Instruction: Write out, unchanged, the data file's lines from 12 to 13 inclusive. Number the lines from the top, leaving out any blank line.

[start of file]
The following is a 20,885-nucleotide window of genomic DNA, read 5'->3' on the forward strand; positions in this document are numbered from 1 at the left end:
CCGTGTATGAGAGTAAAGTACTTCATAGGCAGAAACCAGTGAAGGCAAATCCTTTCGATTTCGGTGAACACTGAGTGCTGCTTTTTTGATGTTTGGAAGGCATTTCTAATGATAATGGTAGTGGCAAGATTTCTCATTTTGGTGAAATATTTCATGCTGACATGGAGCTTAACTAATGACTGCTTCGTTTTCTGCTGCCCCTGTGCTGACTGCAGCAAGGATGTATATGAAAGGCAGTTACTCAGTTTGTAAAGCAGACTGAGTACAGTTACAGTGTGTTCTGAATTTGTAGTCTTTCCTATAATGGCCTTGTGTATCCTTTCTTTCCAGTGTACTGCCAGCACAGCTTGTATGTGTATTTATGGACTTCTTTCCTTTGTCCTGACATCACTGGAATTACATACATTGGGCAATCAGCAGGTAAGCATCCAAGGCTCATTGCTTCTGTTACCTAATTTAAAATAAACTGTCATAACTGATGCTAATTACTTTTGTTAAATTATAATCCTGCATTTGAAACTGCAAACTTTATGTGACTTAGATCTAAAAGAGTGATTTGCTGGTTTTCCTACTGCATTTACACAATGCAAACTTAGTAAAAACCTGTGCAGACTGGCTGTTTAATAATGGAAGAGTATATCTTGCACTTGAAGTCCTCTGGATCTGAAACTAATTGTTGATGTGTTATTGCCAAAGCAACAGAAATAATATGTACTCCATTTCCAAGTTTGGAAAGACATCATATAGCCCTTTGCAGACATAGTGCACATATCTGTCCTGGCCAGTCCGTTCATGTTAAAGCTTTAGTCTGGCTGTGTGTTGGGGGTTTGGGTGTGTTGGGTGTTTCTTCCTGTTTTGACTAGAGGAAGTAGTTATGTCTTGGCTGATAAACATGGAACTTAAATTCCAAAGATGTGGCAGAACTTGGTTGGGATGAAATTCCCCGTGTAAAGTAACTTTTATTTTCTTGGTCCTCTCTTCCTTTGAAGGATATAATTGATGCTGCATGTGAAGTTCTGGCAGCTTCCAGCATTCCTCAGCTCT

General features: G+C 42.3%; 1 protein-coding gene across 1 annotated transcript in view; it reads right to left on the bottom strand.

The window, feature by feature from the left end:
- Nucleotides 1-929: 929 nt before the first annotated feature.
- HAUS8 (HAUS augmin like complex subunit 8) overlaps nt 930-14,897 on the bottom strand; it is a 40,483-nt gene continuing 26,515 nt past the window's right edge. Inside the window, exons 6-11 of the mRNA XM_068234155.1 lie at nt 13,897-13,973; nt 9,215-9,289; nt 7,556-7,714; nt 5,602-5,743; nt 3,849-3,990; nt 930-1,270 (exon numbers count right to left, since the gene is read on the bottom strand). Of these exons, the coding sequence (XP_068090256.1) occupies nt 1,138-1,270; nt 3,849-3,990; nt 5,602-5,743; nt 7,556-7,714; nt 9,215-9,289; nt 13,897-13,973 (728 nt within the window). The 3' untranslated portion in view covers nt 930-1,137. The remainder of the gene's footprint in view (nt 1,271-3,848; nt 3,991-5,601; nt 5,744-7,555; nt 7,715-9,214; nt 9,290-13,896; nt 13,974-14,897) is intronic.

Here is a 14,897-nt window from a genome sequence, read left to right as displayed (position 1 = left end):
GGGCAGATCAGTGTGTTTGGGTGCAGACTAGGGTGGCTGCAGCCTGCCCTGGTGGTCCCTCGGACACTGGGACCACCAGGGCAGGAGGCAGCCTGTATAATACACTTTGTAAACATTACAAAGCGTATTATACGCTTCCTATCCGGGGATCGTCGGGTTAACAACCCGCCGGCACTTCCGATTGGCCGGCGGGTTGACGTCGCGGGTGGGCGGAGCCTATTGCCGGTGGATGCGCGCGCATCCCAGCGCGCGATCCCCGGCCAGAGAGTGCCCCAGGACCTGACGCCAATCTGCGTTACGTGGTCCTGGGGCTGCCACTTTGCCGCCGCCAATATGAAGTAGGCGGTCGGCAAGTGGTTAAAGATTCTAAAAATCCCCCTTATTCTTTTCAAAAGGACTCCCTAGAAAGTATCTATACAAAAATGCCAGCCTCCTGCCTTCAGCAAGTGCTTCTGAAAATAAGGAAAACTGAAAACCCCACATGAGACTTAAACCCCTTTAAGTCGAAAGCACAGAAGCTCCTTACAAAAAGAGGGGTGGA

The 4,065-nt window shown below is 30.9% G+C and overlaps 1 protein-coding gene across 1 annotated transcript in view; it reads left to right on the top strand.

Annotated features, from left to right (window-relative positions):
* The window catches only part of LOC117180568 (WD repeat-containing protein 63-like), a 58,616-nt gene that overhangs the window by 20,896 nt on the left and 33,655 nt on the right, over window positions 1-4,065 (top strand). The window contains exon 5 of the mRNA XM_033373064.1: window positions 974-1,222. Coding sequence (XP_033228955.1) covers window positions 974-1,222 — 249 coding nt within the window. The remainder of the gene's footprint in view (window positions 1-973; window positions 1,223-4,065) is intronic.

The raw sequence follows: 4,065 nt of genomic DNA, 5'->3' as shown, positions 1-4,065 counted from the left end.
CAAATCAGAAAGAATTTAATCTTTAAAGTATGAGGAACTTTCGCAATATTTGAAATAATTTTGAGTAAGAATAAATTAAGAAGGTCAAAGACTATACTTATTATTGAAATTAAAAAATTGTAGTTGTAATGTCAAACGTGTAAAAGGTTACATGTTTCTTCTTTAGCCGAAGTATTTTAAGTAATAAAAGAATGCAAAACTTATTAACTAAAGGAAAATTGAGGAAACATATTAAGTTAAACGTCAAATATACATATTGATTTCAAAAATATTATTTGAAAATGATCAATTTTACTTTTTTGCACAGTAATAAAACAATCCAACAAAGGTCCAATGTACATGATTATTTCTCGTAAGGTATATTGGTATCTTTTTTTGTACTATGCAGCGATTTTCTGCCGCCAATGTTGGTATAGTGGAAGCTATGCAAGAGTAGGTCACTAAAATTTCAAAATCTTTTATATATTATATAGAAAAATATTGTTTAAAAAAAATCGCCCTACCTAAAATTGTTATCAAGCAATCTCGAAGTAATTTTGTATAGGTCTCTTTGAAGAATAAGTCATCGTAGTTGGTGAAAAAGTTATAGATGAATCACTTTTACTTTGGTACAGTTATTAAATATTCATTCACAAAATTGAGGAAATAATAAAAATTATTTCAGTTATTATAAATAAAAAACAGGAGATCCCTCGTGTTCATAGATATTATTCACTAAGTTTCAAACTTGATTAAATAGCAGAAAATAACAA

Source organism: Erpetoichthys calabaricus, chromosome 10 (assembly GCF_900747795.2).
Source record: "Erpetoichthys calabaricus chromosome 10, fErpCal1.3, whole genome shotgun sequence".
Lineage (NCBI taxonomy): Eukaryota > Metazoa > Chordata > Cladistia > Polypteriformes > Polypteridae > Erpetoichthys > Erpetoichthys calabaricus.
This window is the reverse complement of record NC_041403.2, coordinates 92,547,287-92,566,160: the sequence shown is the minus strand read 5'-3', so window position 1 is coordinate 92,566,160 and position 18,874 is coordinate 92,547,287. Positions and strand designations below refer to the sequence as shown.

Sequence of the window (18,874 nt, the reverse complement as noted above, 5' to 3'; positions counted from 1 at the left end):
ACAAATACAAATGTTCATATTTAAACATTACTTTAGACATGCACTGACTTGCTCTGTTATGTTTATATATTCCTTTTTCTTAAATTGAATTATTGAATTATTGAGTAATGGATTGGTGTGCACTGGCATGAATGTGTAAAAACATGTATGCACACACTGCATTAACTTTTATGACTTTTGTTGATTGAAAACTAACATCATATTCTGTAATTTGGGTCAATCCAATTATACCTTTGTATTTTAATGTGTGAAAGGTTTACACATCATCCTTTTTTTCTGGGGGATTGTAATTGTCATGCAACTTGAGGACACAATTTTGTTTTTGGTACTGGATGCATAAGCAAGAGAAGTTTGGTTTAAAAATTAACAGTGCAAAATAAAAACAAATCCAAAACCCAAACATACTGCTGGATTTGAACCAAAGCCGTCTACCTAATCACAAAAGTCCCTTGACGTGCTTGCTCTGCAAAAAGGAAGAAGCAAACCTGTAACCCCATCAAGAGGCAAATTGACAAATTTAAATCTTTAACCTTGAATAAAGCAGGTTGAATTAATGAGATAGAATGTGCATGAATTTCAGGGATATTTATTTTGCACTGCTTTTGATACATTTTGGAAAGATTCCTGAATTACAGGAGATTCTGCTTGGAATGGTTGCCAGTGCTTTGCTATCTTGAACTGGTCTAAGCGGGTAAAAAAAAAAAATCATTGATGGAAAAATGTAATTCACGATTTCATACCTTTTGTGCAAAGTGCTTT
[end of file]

The raw sequence follows: 4,065 nt of genomic DNA, 5'->3' as shown, positions 1-4,065 counted from the left end.
CAAATCAGAAAGAATTTAATCTTTAAAGTATGAGGAACTTTCGCAATATTTGAAATAATTTTGAGTAAGAATAAATTAAGAAGGTCAAAGACTATACTTATTATTGAAATTAAAAAATTGTAGTTGTAATGTCAAACGTGTAAAAGGTTACATGTTTCTTCTTTAGCCGAAGTATTTTAAGTAATAAAAGAATGCAAAACTTATTAACTAAAGGAAAATTGAGGAAACATATTAAGTTAAACGTCAAATATACATATTGATTTCAAAAATATTATTTGAAAATGATCAATTTTACTTTTTTGCACAGTAATAAAACAATCCAACAAAGGTCCAATGTACATGATTATTTCTCGTAAGGTATATTGGTATCTTTTTTTGTACTATGCAGCGATTTTCTGCCGCCAATGTTGGTATAGTGGAAGCTATGCAAGAGTAGGTCACTAAAATTTCAAAATCTTTTATATATTATATAGAAAAATATTGTTTAAAAAAAATCGCCCTACCTAAAATTGTTATCAAGCAATCTCGAAGTAATTTTGTATAGGTCTCTTTGAAGAATAAGTCATCGTAGTTGGTGAAAAAGTTATAGATGAATCACTTTTACTTTGGTACAGTTATTAAATATTCATTCACAAAATTGAGGAAATAATAAAAATTATTTCAGTTATTATAAATAAAAAACAGGAGATCCCTCGTGTTCATAGATATTATTCACTAAGTTTCAAACTTGATTAAATAGCAGAAAATAACAA